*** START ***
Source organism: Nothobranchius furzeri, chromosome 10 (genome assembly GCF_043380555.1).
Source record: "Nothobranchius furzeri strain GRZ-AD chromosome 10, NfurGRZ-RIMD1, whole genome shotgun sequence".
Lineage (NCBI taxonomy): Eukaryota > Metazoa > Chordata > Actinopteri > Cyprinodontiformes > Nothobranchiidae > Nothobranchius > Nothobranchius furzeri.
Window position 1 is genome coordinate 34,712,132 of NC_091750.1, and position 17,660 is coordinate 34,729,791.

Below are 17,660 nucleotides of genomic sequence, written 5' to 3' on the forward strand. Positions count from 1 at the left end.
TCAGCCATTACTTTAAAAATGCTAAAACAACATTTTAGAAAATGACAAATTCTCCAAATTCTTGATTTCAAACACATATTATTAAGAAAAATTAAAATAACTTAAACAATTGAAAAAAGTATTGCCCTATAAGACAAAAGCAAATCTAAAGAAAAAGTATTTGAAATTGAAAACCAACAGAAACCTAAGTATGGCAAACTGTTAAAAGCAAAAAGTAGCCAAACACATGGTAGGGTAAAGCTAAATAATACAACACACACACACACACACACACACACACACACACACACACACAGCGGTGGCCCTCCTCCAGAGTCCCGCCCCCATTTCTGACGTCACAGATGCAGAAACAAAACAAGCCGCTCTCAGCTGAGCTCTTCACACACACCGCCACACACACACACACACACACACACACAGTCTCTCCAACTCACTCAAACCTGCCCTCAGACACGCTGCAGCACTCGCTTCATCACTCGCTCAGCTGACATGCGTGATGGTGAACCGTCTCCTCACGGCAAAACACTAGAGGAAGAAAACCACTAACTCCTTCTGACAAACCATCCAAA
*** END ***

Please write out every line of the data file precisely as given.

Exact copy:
Source organism: Nothobranchius furzeri, chromosome 10 (genome assembly GCF_043380555.1).
Source record: "Nothobranchius furzeri strain GRZ-AD chromosome 10, NfurGRZ-RIMD1, whole genome shotgun sequence".
Lineage (NCBI taxonomy): Eukaryota > Metazoa > Chordata > Actinopteri > Cyprinodontiformes > Nothobranchiidae > Nothobranchius > Nothobranchius furzeri.
Window position 1 is genome coordinate 34,712,132 of NC_091750.1, and position 17,660 is coordinate 34,729,791.

Below are 17,660 nucleotides of genomic sequence, written 5' to 3' on the forward strand. Positions count from 1 at the left end.
TCAGCCATTACTTTAAAAATGCTAAAACAACATTTTAGAAAATGACAAATTCTCCAAATTCTTGATTTCAAACACATATTATTAAGAAAAATTAAAATAACTTAAACAATTGAAAAAAGTATTGCCCTATAAGACAAAAGCAAATCTAAAGAAAAAGTATTTGAAATTGAAAACCAACAGAAACCTAAGTATGGCAAACTGTTAAAAGCAAAAAGTAGCCAAACACATGGTAGGGTAAAGCTAAATAATACAACACACACACACACACACACACACACACACACACACACACACAGCGGTGGCCCTCCTCCAGAGTCCCGCCCCCATTTCTGACGTCACAGATGCAGAAACAAAACAAGCCGCTCTCAGCTGAGCTCTTCACACACACCGCCACACACACACACACACACACACACACAGTCTCTCCAACTCACTCAAACCTGCCCTCAGACACGCTGCAGCACTCGCTTCATCACTCGCTCAGCTGACATGCGTGATGGTGAACCGTCTCCTCACGGCAAAACACTAGAGGAAGAAAACCACTAACTCCTTCTGACAAACCATCCAAA